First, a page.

The switch is then disassembled for cleaning. Notice the damage arching has caused to the upper right contact and also one side of the top rocker. This is what we are trying to avoid from happening further. The below photo is prior to any cleaning which should be done with D100L followed by an application of G100L. When reassembling I turn the damaged rocker 180 degrees toward the undamaged contact.
    [​IMG]

    Once the switch is reassembled it is wired with the "hot" to the top toggle side, the gate to middle tab, and the right and left sides bridged together as shown below. Wiring both sides will divide the current, though it's not entirely necessary with the Triac in place. The Triac will dramatically lower the current that the switch sees, though in practice, bridging here is still a positive thing for the life of the switch.
    [​IMG]
     
    Last edited: Sep 25, 2017
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  3. hopjohn

    hopjohn Kenwood Krazy Subscriber

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    Adding a thryistor (triac) to the KA-9100 Part 2


    The pinout for the Q6040J7TP part is MT1, MT2, G left to right as shown below.
    [​IMG]

    The gate is given a 100 ohm 0.5W resistor. I recommend using a longer length of wire between the gate and resistor legs then what is shown here. It needs to be flexible so use stranded wire for this connection.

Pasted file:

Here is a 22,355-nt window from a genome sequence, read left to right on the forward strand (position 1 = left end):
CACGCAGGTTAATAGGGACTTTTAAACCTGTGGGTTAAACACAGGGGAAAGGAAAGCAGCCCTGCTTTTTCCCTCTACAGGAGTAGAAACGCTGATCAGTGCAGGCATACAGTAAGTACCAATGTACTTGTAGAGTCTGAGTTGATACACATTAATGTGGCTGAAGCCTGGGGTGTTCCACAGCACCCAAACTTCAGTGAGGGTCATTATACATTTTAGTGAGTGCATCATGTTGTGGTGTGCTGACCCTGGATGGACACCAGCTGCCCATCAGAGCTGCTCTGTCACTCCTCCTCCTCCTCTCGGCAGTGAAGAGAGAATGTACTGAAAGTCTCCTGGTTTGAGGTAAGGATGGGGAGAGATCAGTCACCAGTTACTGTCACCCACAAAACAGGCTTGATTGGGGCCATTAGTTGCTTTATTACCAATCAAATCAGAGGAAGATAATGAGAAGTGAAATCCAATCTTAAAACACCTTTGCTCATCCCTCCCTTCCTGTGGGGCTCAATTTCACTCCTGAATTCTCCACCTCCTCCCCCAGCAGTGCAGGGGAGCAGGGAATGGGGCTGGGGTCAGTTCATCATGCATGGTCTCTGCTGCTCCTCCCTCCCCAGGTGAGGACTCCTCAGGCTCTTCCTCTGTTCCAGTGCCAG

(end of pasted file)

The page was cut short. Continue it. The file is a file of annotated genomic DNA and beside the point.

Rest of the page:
[​IMG]

    A 100ohm resistor is added to a leg of the .1uf safety cap to create a snubber. This will go across MT1 and MT2.
    [​IMG]

    Heat shrink tubing of adequate diameter needs to be put in place prior to soldering in the snubber.
    [​IMG]

    The white wire from the switch is put through the heat shrink tubing and soldered at the same time as the resistor side of the snubber to MT2. You have to be careful not to shrink the tubing too much with the heat of the iron while you solder here. You only get one shot at this or you'll be undoing some things, don't screw up. No pressure....we're all counting on you!
    [​IMG]

    Some thin black Insulation is placed on the capacitor lead (hidden below, but can be seen above). The yellow wire from the transformer is placed through the heat shrink tubing and soldered in place at the same time as the capacitor side of the snubber to MT1. Again, you get one shot to not shrink the tubing too much so it can be put in place. (Rob Schenider voice form Waterboy) "You can do it!"
    [​IMG]

    Success!, no early shrinkage. The tubing is put over the leg of MT1 and insulated.
    [​IMG]